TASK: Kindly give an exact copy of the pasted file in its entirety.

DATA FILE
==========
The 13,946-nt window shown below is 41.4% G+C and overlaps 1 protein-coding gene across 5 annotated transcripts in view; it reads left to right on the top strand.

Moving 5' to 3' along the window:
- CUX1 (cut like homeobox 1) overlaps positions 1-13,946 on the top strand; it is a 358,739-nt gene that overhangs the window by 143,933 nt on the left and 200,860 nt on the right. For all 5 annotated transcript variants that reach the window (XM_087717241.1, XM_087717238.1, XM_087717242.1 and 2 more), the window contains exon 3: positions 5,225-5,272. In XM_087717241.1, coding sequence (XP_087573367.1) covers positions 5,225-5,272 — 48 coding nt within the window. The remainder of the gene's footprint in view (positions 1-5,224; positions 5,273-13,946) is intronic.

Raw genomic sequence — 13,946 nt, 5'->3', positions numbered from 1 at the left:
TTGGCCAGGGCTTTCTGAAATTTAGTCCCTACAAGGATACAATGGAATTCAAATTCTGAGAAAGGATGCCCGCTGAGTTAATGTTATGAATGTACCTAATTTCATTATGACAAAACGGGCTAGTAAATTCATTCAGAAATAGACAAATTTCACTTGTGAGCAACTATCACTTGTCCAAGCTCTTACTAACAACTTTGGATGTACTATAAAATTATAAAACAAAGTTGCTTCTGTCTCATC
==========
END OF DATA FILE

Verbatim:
The 13,946-nt window shown below is 41.4% G+C and overlaps 1 protein-coding gene across 5 annotated transcripts in view; it reads left to right on the top strand.

Moving 5' to 3' along the window:
- CUX1 (cut like homeobox 1) overlaps positions 1-13,946 on the top strand; it is a 358,739-nt gene that overhangs the window by 143,933 nt on the left and 200,860 nt on the right. For all 5 annotated transcript variants that reach the window (XM_087717241.1, XM_087717238.1, XM_087717242.1 and 2 more), the window contains exon 3: positions 5,225-5,272. In XM_087717241.1, coding sequence (XP_087573367.1) covers positions 5,225-5,272 — 48 coding nt within the window. The remainder of the gene's footprint in view (positions 1-5,224; positions 5,273-13,946) is intronic.

Raw genomic sequence — 13,946 nt, 5'->3', positions numbered from 1 at the left:
TTGGCCAGGGCTTTCTGAAATTTAGTCCCTACAAGGATACAATGGAATTCAAATTCTGAGAAAGGATGCCCGCTGAGTTAATGTTATGAATGTACCTAATTTCATTATGACAAAACGGGCTAGTAAATTCATTCAGAAATAGACAAATTTCACTTGTGAGCAACTATCACTTGTCCAAGCTCTTACTAACAACTTTGGATGTACTATAAAATTATAAAACAAAGTTGCTTCTGTCTCATC